recently planted Viburnum Coppertop

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danman

New Member
Hello All,

I recently planted(like 2 days ago) some viburnum Coppertop shurbs. I dug my hole out about 2x bigger than my plant, filled it part way up with new soil, added the plant back filled with new soil and then watered. Today they are all wilting. The soil feels damp so I thought things were fine, but the card for the plant says medium water and I was trying not to over do it. Here is a picture of it, any advice?? I feel like I need to water it a lot more, but I also wanted some 2nd opinions.
20210412_192419.jpg
 

luis_pr

New Member
Before planting, I would have acclimated the plant if it is now in full sun. It may be suffering from transplant shock from coddled conditions at the plant nursery/wholesaler. You did not say where you are so it may also be warm, dry & windy outside and that makes the leaves lose moisture faster than its still small root system can absorb more water. Because it is a new plant, I would concentrate a lot of the water near the base of the plant, basically, in the area that is the width of the plastic container that it was sold in. That area is where the roots are right now. Then water further outside of that so new roots growing in the soil chase the water there too. Also if you insert a finger into the soil to a depth of 8" in several spots after watering and you detect dry spots, you may have missed a spot or not used enough water. There could also be sunlight reflected from all the rocks, bright walls and cement surfaces. While it is drought resistant, no new plant will be fine until it first becomes established and the root system grows and spreads looking for water. By the way, is there enough space for the viburnum there? I thought that one got a tad wide, maybe 5-6-7 feet wise. Proceed with watering if the soil feels dry or almost dry. Skip watering it is already moist or soggy. Ratchet up the amount of water when it gets hot.
 

RonsGarden

Super Moderator
Staff member
Question: Did you loosen the root ball before planting?
The plant is possibly root bound and will have difficulty send out roots into the surrounding soil as well as taking moisture out of the surrounding "new" soil you used.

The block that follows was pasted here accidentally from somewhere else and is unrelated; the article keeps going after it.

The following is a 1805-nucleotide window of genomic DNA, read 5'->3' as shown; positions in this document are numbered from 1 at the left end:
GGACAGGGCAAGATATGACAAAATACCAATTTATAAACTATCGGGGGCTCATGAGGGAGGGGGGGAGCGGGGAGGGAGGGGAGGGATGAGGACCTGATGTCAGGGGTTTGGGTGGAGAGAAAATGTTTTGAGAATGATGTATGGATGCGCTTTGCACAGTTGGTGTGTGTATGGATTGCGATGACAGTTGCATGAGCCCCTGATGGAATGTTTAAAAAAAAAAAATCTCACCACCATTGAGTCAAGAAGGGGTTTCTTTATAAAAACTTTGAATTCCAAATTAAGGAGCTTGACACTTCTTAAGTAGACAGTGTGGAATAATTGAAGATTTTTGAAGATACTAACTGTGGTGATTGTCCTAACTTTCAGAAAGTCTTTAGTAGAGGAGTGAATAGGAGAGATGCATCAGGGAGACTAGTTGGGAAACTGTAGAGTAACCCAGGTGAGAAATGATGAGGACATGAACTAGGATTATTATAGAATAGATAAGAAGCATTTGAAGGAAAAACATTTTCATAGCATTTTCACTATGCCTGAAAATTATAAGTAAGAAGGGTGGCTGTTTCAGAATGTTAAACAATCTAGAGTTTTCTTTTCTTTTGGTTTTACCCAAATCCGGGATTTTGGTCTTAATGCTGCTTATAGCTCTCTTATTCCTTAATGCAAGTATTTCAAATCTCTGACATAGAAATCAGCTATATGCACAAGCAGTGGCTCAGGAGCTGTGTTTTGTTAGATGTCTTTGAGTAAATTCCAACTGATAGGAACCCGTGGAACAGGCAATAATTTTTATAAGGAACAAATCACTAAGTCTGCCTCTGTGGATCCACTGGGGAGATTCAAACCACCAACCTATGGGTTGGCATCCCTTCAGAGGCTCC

I suggest you dig it the shrub up, check the root ball and gently loosen any/all roots that where confined to the outer edge of the pot. Once this is done you can replant! And yes, it will need a lot of water until the plant settles in!
 

danman

New Member
Thank you Luis and RonsGaden. It is in full sun and I am in North Houston. I did loosen the root ball before I placed it in it's hole. Last night, I did go out and water the base throughly, b/c I pulled some more soil away from the base and it was clear I did not water it in enough. I gave them a decent soaking and this morning it's like they are new plants. lol. My other question is when it says "Medium water" How do you guage that? Is that just damp? Not soaked?
 

luis_pr

New Member
Oh, man! There is no good answer for that. The wholesaler that wrote the plant label used its own definition, which may differ from the next plant wholesaler and so forth. I personally take it as a hint and water the plants more often or larger amounts of water than I would use for cacti, succulents (plants that require excellent draining potting mix when planted in containers). Thus, I will water Medium-ly as soon as the soil feels almost dry (or dry) to the touch. Another phrase like that is "keep it on the dry side". Hee, hee, hee. Person 1 keeps it dry for a few days. Person 2 keeps it dry for weeks. Etc. Oh, well.
 

RonsGarden

Super Moderator
Staff member
One of my favourite sayings whenever I find an issue, or problem with any particular plant is to Keep-It-Simple-Stupid (K-I-S-S).
I always get questions about watering.....and have to probe with questions to find the problem.
I would suggest to dig a shallow trench around the plant ( a good foot or more from the trunk) and a couple of inches deep, then pour water in the trench, and then wait for the water to be absorbed. Apply more water until the soil stops absorbing. It will take time for this to happen. Each type of soil is different in composition so it may take up to several hours until the soil is up to capacity and down deep enough.
 


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